Fig 1 shows a direct Elisa test for a viral sample. In the paper cytokines need to be detected, this is done using a sandwich Elisa test to detect the concentration of cytokines and chemokines using capture antibodies. (Image from creative commons)
Fig 4 in the paper shows how the interleukin 1 receptor antagonist increases susceptibility to asperigillosis. The main result of the study showed that Glycosaminoglycan’s can control T-helper cytokine responses, this means that Glycosaminoglycan’s block the pro inflammatory t-helper production of cytokines. Another key result showed Glycosaminoglycan’s ability to produce an interleukin 1 receptor antagonist; Glycosaminoglycan’s achieve this by blocking the interleukin 1 pathway. The experiment showed Glycosaminoglycan’s induce the interleukin 1 receptor antagonist and the susceptibility to asperigillosis. As seen in fig 1 of the paper glycosaminoglycan blocks Aspergillums T-cell cytokine production. A study by Jane K. Relton et al. shows positive effects of the receptor antagonist. It was shown in rats that the receptor antagonist inhibits negative ischaemic effects and excitotoxic (a process were the neurons are damaged and killed) neuronal damage in rats. This study on the receptor antagonist shows that there are more functions of the IL1ra apart from just blocking inflammation. Another study on interleukin 1 receptor antagonist showed that there are behavioural effects on lipopolysaccharide in rats. The findings show that there are many possibilities on the functions of the receptor antagonist.
The applications of this study in my opinion can be a breakthrough in science. Aspergillus fumigatus is a fungus that causes infection, the fungus goes through many strategies to evade the immune system mainly by stopping recognition of the pathogen. This study employs only a small part of a potentially fatal infection and uses it to benefit the immune system. However any conclusions made in the mice are not directly applicable to humans.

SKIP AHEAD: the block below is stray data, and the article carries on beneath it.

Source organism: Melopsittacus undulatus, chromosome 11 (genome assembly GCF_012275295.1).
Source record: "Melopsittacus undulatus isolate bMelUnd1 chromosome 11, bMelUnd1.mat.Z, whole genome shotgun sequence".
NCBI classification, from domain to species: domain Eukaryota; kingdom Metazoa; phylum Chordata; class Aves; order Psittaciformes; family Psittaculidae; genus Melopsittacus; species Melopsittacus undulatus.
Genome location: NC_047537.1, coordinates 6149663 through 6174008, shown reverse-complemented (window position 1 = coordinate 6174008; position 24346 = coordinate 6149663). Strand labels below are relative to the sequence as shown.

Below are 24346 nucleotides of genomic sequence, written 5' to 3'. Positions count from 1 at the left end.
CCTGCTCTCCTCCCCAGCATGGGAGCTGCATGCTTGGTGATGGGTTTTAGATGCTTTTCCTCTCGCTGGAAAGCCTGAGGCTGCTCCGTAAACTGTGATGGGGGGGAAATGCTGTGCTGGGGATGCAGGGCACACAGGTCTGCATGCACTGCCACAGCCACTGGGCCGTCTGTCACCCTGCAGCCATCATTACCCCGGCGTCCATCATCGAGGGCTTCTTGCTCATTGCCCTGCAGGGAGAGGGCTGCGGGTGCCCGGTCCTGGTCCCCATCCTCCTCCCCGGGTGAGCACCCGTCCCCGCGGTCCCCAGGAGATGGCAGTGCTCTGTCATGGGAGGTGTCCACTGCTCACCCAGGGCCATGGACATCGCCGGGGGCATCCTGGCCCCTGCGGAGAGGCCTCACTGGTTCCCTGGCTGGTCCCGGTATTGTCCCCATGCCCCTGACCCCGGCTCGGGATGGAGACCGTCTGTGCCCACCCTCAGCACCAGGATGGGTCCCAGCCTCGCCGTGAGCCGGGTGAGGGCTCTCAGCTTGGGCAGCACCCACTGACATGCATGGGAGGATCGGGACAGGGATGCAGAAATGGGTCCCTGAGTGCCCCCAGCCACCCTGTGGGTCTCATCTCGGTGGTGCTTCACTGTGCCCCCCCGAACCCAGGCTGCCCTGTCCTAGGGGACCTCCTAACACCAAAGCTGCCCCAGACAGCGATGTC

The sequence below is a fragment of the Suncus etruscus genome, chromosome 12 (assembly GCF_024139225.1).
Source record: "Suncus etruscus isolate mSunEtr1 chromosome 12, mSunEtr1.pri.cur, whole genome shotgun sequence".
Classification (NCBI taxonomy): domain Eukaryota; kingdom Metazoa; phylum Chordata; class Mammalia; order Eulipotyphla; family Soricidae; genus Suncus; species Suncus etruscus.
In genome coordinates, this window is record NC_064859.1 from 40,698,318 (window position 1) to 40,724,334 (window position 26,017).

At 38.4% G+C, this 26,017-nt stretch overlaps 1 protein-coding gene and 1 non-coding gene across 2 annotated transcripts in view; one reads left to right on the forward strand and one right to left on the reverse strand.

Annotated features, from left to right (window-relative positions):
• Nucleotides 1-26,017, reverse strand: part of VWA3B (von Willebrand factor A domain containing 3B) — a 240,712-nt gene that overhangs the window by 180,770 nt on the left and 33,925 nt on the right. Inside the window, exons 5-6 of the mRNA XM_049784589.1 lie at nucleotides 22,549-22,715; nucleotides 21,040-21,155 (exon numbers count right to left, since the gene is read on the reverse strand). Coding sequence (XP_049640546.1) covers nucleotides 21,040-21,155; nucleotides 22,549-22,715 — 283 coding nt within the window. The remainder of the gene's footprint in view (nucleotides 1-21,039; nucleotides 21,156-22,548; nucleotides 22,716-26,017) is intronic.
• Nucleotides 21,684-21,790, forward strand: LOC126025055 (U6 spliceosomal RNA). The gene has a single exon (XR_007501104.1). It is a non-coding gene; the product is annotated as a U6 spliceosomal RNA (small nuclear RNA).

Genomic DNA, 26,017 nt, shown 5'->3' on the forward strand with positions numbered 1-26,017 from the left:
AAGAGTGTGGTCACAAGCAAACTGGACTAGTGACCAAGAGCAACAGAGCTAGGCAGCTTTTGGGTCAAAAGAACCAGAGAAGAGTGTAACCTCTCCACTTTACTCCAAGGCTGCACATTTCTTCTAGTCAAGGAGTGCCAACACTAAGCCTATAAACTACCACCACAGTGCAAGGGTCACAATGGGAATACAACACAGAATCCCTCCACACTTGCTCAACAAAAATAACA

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The statistics in the figures showed the differences in the stimulations using a Wilcoxon signed rank test and the data was considered significant, the test were done twice and presented as a mean or standard error of mean and a graph pad prism was used to organise, compare and combine all the statistical data. In my opinion the graphs were properly explained and allowed the reader to draw and confirm accurate results, the fact that two test were done and a mean taken shows that the data is more reliable. The signal transduction pathway which was activated by the polysaccharide is a very promising area for future research. New treatments can be developed using knowledge gained from the ILRa in fungal infections. Diseases caused by inflammatory processes such as bone and joint arthritis could be controlled with this antagonist. In conclusion the glycosaminoglycan can be recruited in treatment of interleukin 1 inflammatory disease. More research must be done or a follow up study should be carried out on the role and effects of glycosaminoglycan IL1Ra on inflammatory diseases.
- ‘Effects of interleukin=1 receptor antagonist o the behavioural effects of lipopolysaccharide in rat’, Rose-Marie Bluthe et al.
- ‘Interleukin 1 receptor antagonist inhibits ischaemic and excitotoxic neuronal damage in rat’ Jane K. Relton et al.
- “ELISA diagram” by Cavitri – Own work. Licensed under Creative Commons Attribution 3.0 via Wikimedia Commons